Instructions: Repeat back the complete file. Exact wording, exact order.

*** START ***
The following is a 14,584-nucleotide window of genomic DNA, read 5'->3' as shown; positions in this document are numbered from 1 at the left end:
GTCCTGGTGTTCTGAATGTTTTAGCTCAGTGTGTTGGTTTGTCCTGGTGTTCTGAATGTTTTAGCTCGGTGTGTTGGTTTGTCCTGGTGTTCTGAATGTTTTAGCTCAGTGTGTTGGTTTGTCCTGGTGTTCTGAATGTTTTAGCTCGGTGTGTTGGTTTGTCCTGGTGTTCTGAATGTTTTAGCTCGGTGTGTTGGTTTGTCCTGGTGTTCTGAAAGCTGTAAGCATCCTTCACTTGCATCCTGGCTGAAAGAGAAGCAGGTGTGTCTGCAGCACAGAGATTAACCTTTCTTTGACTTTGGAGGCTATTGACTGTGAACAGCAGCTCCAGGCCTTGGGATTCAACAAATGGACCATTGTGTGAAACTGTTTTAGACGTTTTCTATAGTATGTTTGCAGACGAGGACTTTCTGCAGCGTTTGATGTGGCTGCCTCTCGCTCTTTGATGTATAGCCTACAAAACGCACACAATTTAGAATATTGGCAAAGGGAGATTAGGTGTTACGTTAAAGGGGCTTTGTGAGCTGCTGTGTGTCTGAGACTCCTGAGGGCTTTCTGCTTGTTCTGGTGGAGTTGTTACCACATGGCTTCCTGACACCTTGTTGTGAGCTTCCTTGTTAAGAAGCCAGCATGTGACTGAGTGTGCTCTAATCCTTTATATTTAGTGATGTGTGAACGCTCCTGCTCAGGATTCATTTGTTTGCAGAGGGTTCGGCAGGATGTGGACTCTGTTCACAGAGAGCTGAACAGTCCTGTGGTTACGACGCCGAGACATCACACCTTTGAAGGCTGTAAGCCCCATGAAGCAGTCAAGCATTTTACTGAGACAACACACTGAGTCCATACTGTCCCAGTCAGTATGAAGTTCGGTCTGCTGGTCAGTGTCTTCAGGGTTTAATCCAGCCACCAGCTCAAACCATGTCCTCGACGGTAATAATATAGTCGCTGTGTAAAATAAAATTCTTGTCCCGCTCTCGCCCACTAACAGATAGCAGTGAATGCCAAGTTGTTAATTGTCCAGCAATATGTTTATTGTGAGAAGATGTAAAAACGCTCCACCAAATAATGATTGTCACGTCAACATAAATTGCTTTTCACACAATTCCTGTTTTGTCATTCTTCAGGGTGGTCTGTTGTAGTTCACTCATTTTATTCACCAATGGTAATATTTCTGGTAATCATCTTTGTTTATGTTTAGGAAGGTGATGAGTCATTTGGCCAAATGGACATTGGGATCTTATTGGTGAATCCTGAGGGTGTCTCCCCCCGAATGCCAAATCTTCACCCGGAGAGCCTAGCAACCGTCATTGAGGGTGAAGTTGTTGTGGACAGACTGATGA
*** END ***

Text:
The following is a 14,584-nucleotide window of genomic DNA, read 5'->3' as shown; positions in this document are numbered from 1 at the left end:
GTCCTGGTGTTCTGAATGTTTTAGCTCAGTGTGTTGGTTTGTCCTGGTGTTCTGAATGTTTTAGCTCGGTGTGTTGGTTTGTCCTGGTGTTCTGAATGTTTTAGCTCAGTGTGTTGGTTTGTCCTGGTGTTCTGAATGTTTTAGCTCGGTGTGTTGGTTTGTCCTGGTGTTCTGAATGTTTTAGCTCGGTGTGTTGGTTTGTCCTGGTGTTCTGAAAGCTGTAAGCATCCTTCACTTGCATCCTGGCTGAAAGAGAAGCAGGTGTGTCTGCAGCACAGAGATTAACCTTTCTTTGACTTTGGAGGCTATTGACTGTGAACAGCAGCTCCAGGCCTTGGGATTCAACAAATGGACCATTGTGTGAAACTGTTTTAGACGTTTTCTATAGTATGTTTGCAGACGAGGACTTTCTGCAGCGTTTGATGTGGCTGCCTCTCGCTCTTTGATGTATAGCCTACAAAACGCACACAATTTAGAATATTGGCAAAGGGAGATTAGGTGTTACGTTAAAGGGGCTTTGTGAGCTGCTGTGTGTCTGAGACTCCTGAGGGCTTTCTGCTTGTTCTGGTGGAGTTGTTACCACATGGCTTCCTGACACCTTGTTGTGAGCTTCCTTGTTAAGAAGCCAGCATGTGACTGAGTGTGCTCTAATCCTTTATATTTAGTGATGTGTGAACGCTCCTGCTCAGGATTCATTTGTTTGCAGAGGGTTCGGCAGGATGTGGACTCTGTTCACAGAGAGCTGAACAGTCCTGTGGTTACGACGCCGAGACATCACACCTTTGAAGGCTGTAAGCCCCATGAAGCAGTCAAGCATTTTACTGAGACAACACACTGAGTCCATACTGTCCCAGTCAGTATGAAGTTCGGTCTGCTGGTCAGTGTCTTCAGGGTTTAATCCAGCCACCAGCTCAAACCATGTCCTCGACGGTAATAATATAGTCGCTGTGTAAAATAAAATTCTTGTCCCGCTCTCGCCCACTAACAGATAGCAGTGAATGCCAAGTTGTTAATTGTCCAGCAATATGTTTATTGTGAGAAGATGTAAAAACGCTCCACCAAATAATGATTGTCACGTCAACATAAATTGCTTTTCACACAATTCCTGTTTTGTCATTCTTCAGGGTGGTCTGTTGTAGTTCACTCATTTTATTCACCAATGGTAATATTTCTGGTAATCATCTTTGTTTATGTTTAGGAAGGTGATGAGTCATTTGGCCAAATGGACATTGGGATCTTATTGGTGAATCCTGAGGGTGTCTCCCCCCGAATGCCAAATCTTCACCCGGAGAGCCTAGCAACCGTCATTGAGGGTGAAGTTGTTGTGGACAGACTGATGA